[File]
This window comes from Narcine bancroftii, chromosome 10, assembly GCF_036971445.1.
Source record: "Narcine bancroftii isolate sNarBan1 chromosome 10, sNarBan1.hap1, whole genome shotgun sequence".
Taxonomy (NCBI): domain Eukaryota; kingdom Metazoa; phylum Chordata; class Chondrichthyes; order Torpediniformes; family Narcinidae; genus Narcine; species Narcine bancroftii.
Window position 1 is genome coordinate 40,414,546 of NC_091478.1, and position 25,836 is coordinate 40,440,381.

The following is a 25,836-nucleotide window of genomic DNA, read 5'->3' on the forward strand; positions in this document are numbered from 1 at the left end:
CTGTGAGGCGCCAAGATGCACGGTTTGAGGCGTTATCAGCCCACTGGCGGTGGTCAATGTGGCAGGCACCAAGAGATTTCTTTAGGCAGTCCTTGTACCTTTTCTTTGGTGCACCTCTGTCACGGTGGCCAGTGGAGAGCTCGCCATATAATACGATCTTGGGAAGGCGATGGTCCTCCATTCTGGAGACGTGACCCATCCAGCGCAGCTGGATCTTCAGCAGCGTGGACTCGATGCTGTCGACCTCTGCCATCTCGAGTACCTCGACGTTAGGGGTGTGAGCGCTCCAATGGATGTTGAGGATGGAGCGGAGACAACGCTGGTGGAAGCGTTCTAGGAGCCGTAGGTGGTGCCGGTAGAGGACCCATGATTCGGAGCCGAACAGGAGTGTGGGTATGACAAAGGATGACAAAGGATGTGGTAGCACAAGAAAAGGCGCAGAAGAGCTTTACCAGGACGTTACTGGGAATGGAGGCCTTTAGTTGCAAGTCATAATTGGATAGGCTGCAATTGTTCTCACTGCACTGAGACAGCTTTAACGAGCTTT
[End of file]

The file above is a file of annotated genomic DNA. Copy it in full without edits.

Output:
This window comes from Narcine bancroftii, chromosome 10, assembly GCF_036971445.1.
Source record: "Narcine bancroftii isolate sNarBan1 chromosome 10, sNarBan1.hap1, whole genome shotgun sequence".
Taxonomy (NCBI): domain Eukaryota; kingdom Metazoa; phylum Chordata; class Chondrichthyes; order Torpediniformes; family Narcinidae; genus Narcine; species Narcine bancroftii.
Window position 1 is genome coordinate 40,414,546 of NC_091478.1, and position 25,836 is coordinate 40,440,381.

The following is a 25,836-nucleotide window of genomic DNA, read 5'->3' on the forward strand; positions in this document are numbered from 1 at the left end:
CTGTGAGGCGCCAAGATGCACGGTTTGAGGCGTTATCAGCCCACTGGCGGTGGTCAATGTGGCAGGCACCAAGAGATTTCTTTAGGCAGTCCTTGTACCTTTTCTTTGGTGCACCTCTGTCACGGTGGCCAGTGGAGAGCTCGCCATATAATACGATCTTGGGAAGGCGATGGTCCTCCATTCTGGAGACGTGACCCATCCAGCGCAGCTGGATCTTCAGCAGCGTGGACTCGATGCTGTCGACCTCTGCCATCTCGAGTACCTCGACGTTAGGGGTGTGAGCGCTCCAATGGATGTTGAGGATGGAGCGGAGACAACGCTGGTGGAAGCGTTCTAGGAGCCGTAGGTGGTGCCGGTAGAGGACCCATGATTCGGAGCCGAACAGGAGTGTGGGTATGACAAAGGATGACAAAGGATGTGGTAGCACAAGAAAAGGCGCAGAAGAGCTTTACCAGGACGTTACTGGGAATGGAGGCCTTTAGTTGCAAGTCATAATTGGATAGGCTGCAATTGTTCTCACTGCACTGAGACAGCTTTAACGAGCTTT